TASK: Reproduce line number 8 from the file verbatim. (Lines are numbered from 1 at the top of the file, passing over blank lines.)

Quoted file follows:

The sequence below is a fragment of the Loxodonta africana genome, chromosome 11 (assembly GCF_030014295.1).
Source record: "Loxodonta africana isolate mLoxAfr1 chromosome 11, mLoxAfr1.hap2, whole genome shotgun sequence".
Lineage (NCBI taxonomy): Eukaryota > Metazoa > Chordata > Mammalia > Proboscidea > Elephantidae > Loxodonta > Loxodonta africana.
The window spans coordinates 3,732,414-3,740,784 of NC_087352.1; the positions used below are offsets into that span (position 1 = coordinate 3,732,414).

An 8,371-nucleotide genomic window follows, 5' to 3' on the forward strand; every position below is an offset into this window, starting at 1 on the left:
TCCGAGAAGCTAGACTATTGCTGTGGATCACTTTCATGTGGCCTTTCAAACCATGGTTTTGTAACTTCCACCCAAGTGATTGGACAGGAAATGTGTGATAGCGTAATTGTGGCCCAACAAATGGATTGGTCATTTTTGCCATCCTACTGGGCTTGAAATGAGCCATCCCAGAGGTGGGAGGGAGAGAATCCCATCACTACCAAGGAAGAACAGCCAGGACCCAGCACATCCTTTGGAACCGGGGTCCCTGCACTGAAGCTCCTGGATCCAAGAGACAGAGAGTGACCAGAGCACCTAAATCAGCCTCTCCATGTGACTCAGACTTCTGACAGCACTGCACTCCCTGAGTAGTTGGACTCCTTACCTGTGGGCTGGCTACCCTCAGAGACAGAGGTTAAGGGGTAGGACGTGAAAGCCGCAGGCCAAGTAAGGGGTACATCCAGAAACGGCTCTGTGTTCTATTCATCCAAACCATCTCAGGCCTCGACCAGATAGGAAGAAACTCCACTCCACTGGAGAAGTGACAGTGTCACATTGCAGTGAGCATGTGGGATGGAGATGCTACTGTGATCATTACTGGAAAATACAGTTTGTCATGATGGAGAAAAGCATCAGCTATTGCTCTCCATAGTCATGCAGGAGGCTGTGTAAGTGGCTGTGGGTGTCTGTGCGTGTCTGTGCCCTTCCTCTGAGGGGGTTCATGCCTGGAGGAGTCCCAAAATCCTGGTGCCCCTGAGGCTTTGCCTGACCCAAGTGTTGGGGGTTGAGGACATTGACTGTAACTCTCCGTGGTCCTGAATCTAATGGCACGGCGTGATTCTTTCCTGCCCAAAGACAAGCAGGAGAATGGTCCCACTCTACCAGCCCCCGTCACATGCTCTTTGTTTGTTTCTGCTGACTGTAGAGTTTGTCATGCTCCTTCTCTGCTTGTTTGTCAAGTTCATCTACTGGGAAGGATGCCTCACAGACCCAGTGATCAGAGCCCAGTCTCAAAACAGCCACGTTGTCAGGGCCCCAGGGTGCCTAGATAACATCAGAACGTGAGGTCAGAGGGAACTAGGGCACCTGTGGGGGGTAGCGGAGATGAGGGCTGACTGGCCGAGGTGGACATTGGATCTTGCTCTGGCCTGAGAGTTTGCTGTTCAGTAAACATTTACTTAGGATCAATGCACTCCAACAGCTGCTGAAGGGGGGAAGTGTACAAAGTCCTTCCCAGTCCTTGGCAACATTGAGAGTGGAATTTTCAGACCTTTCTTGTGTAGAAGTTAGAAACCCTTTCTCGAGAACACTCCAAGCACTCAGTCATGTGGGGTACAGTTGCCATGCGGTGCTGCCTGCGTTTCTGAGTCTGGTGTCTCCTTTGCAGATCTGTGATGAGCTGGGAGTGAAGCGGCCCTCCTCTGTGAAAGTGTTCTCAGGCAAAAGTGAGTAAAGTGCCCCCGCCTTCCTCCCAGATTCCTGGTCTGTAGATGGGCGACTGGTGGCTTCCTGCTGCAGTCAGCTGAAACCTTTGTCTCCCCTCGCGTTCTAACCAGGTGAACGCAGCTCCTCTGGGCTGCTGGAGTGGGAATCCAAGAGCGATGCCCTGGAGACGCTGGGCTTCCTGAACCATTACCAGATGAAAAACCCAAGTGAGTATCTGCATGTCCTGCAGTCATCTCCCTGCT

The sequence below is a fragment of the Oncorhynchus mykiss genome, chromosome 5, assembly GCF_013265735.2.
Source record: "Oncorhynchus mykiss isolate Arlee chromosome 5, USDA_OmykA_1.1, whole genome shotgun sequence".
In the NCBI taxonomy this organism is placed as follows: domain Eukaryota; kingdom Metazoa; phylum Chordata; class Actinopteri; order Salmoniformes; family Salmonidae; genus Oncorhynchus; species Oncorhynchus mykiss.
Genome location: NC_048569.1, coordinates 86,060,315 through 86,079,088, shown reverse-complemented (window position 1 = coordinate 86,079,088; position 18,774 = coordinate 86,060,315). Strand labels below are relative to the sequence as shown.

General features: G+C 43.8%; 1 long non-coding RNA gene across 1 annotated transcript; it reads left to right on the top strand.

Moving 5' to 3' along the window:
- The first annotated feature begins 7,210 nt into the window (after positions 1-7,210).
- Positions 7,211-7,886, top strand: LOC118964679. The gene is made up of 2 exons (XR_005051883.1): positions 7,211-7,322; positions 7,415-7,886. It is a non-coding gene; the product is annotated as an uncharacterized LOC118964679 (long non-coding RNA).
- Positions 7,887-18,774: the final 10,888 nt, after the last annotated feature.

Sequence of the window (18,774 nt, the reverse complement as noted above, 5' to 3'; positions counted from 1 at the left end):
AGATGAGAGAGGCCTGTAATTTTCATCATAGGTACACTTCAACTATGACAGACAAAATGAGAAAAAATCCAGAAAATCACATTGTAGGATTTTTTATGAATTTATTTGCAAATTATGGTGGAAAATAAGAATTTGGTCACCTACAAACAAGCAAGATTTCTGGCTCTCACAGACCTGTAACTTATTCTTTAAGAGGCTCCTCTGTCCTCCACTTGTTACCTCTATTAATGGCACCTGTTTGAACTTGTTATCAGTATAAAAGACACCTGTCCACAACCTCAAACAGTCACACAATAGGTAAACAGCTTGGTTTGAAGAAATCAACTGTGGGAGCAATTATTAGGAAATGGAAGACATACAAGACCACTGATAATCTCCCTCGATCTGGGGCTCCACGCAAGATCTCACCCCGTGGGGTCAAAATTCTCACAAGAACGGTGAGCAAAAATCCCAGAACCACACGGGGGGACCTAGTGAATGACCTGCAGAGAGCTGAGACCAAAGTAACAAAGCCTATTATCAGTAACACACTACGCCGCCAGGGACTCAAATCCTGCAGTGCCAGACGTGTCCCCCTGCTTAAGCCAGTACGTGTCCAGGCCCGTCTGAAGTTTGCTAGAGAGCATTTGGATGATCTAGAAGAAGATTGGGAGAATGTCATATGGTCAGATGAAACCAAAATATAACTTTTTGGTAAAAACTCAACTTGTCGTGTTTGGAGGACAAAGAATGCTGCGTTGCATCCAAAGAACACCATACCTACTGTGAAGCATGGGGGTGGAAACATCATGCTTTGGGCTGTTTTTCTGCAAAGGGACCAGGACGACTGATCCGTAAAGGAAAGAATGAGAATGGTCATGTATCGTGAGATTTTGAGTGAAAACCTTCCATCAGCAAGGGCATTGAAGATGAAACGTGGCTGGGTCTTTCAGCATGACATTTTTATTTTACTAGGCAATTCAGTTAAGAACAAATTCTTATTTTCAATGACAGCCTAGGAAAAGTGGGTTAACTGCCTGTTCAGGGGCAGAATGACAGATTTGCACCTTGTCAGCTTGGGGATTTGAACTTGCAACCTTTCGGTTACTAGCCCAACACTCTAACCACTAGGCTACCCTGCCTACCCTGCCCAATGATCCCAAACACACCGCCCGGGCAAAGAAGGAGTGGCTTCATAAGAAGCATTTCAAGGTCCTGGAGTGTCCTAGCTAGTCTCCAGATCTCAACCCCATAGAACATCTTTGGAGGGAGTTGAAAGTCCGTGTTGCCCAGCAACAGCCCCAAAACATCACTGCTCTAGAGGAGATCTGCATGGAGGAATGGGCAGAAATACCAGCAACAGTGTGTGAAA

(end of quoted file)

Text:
Source record: "Oncorhynchus mykiss isolate Arlee chromosome 5, USDA_OmykA_1.1, whole genome shotgun sequence".